During the period of the Khmer Rouge regime in Cambodia more than two million citizens of Phnom Penh were forced out of the city as part of a programme of agricultural reform. They were able to take very few possessions. Families gathered up what was most precious or most practical - only some risked taking photographs or family heirlooms, many were forced to leave all ties to the past behind.
During the regime, precious objects were closely guarded out of fear. Some were wrapped in plastic and buried underground, others were carefully hidden within household utility objects like pots or kettles, in the hope that they would not be found until reaching safety.
Alive is an ongoing project by Cambodian artist Kim Hak that brings these objects into close view, exploring the stories of conflict and personal tragedy they carry with them. For the project Hak, who is based in Phnom Penh, met 12 families who came to New Zealand as refugees in the 1970s and 1980s. He documented the objects that travelled with them as they moved through border camps, refugee centres and ultimately as they settled to start new lives in Auckland. In this exhibition, the photographs appear alongside some of the actual objects. Alive demonstrates the power and importance objects can play in our lives, as vessels for memory and markers of change. The exhibition serves to celebrate Cambodian communities living in Aotearoa, creating a moment for greater understanding of their experience of extraordinary conflict and sacrifice.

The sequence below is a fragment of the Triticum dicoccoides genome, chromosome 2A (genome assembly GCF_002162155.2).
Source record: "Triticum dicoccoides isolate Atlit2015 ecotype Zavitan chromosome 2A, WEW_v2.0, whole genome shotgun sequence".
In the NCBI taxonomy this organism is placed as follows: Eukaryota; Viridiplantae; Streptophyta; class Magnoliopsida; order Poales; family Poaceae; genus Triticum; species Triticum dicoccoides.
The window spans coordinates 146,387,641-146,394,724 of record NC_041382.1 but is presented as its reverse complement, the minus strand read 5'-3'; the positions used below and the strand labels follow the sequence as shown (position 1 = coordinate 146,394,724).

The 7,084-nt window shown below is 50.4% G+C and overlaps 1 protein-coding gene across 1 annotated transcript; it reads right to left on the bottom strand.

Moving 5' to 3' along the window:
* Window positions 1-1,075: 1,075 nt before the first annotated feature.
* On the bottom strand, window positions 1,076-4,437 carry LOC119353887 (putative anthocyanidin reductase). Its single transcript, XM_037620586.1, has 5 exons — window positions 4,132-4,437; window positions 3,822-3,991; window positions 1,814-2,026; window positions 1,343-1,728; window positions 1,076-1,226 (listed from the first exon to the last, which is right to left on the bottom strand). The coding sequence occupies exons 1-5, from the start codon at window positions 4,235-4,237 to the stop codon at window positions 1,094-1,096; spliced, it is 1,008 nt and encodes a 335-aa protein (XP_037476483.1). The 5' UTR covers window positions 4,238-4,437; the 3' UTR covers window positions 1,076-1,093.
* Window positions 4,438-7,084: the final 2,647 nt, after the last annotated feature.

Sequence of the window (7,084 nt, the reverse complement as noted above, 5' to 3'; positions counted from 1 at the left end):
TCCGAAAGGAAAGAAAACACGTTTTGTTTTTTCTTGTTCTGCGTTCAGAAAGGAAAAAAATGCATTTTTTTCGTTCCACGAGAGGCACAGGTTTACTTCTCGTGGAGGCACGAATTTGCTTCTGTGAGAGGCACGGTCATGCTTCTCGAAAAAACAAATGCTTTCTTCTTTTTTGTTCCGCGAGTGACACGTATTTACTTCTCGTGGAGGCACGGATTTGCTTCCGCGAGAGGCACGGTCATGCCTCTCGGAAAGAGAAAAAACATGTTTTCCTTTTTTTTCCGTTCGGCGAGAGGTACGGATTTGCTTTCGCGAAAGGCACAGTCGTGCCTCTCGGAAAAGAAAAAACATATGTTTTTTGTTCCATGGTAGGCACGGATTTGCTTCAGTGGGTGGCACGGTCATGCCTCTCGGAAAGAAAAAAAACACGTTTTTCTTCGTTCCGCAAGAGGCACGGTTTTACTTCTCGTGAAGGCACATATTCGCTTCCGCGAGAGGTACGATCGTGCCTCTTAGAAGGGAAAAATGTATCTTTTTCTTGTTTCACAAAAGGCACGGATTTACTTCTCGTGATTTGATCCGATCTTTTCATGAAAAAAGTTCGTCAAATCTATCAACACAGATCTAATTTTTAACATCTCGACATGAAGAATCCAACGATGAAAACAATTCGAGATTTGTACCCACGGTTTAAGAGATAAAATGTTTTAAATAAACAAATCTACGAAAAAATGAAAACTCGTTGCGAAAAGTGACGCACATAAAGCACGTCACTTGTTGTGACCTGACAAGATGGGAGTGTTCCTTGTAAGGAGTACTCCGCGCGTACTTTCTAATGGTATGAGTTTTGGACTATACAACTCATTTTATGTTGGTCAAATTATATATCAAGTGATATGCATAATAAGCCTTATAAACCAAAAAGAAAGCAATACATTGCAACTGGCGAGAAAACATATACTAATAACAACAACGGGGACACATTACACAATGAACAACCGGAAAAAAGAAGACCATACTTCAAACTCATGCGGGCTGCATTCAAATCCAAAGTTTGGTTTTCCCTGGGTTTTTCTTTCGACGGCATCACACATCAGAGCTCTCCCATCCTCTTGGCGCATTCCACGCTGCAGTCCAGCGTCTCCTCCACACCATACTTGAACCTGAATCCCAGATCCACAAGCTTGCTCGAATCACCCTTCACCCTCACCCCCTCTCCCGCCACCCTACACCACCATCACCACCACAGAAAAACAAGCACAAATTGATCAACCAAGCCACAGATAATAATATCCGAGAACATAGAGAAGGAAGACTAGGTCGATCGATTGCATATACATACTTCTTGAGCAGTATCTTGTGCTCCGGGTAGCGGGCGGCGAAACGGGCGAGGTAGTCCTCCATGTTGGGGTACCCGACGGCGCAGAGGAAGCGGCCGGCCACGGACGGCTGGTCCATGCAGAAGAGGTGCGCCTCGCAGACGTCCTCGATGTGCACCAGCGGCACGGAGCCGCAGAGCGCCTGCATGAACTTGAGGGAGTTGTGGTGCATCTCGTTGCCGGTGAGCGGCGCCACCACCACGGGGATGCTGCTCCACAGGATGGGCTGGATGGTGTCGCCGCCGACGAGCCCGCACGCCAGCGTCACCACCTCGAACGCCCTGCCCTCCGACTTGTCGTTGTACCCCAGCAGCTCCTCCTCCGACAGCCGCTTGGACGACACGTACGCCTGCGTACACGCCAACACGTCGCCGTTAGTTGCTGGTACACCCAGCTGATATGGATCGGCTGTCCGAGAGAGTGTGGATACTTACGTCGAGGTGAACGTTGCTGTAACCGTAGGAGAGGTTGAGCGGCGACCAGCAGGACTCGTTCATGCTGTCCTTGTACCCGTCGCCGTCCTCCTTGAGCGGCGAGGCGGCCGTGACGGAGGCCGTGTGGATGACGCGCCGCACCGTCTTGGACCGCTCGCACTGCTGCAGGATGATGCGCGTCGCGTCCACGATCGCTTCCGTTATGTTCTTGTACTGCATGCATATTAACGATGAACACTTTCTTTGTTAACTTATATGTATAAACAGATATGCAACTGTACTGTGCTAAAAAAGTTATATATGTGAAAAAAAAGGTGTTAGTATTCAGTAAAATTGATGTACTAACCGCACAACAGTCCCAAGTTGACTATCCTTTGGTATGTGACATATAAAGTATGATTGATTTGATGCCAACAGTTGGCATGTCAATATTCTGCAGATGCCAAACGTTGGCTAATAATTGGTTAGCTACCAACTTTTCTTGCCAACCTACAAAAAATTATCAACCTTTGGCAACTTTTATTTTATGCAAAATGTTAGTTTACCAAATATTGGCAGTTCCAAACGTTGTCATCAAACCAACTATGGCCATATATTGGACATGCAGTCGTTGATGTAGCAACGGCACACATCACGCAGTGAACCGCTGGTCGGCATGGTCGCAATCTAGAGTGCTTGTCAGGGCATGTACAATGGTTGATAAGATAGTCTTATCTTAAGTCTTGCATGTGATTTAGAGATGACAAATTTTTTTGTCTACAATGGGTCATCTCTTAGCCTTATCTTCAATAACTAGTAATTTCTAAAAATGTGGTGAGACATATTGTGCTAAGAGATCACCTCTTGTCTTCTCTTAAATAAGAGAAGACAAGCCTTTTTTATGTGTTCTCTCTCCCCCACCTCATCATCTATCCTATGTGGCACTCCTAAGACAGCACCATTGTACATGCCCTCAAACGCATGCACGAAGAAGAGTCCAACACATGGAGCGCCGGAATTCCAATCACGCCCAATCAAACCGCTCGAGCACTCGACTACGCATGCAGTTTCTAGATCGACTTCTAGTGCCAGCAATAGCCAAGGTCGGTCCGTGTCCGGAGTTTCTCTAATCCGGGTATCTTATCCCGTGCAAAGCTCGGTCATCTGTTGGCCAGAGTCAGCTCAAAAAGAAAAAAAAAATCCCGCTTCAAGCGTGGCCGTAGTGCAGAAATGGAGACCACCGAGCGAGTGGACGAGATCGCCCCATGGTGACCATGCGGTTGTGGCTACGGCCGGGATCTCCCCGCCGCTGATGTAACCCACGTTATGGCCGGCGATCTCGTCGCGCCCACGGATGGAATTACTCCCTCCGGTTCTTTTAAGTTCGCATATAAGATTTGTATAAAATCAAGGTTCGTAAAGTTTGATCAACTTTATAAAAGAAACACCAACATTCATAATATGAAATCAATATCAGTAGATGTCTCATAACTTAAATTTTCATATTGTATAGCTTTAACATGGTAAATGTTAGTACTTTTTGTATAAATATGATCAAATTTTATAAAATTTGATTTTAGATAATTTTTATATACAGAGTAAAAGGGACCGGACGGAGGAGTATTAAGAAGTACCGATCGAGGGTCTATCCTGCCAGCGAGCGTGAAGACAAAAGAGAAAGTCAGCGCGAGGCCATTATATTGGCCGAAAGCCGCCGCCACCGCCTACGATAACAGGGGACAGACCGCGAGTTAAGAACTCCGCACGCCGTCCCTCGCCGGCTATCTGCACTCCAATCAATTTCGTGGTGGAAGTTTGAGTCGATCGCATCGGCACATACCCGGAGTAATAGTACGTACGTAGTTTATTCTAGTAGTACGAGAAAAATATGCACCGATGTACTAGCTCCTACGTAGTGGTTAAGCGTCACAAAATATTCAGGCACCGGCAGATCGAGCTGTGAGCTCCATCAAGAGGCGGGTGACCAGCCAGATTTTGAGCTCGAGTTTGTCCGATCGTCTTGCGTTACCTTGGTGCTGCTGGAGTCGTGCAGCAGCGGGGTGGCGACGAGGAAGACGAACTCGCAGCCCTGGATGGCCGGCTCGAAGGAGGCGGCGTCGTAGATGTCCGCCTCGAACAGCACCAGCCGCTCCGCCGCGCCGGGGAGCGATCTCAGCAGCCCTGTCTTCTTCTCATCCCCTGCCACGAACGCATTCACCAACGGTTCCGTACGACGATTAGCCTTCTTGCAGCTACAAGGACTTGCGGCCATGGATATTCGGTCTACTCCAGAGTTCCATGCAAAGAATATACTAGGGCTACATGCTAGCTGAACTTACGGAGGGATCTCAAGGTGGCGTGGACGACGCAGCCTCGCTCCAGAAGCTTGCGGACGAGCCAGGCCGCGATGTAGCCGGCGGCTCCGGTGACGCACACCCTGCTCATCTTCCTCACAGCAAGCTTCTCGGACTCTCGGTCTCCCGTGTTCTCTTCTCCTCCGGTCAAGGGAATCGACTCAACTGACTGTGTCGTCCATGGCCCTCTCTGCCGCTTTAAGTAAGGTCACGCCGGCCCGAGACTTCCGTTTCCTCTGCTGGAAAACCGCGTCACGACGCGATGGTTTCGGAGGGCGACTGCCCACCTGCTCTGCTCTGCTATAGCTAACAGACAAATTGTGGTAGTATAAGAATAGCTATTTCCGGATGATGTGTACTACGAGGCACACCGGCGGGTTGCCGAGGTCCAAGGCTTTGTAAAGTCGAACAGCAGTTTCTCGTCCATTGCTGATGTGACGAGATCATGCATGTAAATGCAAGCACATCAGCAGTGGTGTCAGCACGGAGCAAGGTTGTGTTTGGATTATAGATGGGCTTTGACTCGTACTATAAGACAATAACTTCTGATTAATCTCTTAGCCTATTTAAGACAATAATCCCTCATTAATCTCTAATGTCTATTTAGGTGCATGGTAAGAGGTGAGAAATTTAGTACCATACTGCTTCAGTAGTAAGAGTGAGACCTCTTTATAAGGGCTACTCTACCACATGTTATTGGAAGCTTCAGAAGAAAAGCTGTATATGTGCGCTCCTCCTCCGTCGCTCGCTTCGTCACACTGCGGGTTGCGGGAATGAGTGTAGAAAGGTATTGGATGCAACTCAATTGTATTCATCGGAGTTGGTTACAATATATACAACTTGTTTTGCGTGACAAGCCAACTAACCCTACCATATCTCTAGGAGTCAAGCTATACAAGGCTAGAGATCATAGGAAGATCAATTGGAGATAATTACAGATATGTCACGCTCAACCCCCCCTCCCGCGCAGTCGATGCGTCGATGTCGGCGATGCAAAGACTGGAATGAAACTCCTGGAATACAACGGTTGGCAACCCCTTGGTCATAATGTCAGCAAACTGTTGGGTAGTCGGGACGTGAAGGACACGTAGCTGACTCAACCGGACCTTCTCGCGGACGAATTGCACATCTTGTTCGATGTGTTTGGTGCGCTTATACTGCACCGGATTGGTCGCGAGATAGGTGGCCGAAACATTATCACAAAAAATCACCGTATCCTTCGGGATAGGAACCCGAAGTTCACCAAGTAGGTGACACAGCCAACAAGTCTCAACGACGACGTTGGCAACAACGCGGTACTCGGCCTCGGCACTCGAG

Alive will tour to the Bophana Audiovisual Resource Center in Phnom Penh in August 2019. Kim Hak’s visit to New Zealand and the Alive exhibition are supported by Rei Foundation.
Kim Hak was born in Battambang city, two years after the fall of the Khmer Rouge regime and he grew up listening to his parent’s memories of that time. Now, he uses his art practice to raise awareness of this country’s past – to remember, reclaim and reinterpret Cambodian social history from before, during and after the Khmer Rouge era.
Hak’s work has explored a number of themes related to the cultural fabric of Cambodia, including survivor stories, the funeral of King Sihanouk, architectural documentations and also the wider changing landscape of his homeland.
He has exhibited extensively throughout Asia, Europe, Canada and the United States of America. His work has featured internationally at art and photography festivals and has been published in a number of prominent photography journals.
This exhibition is the third iteration of Alive with previous chapters shown in Cambodia and Australia.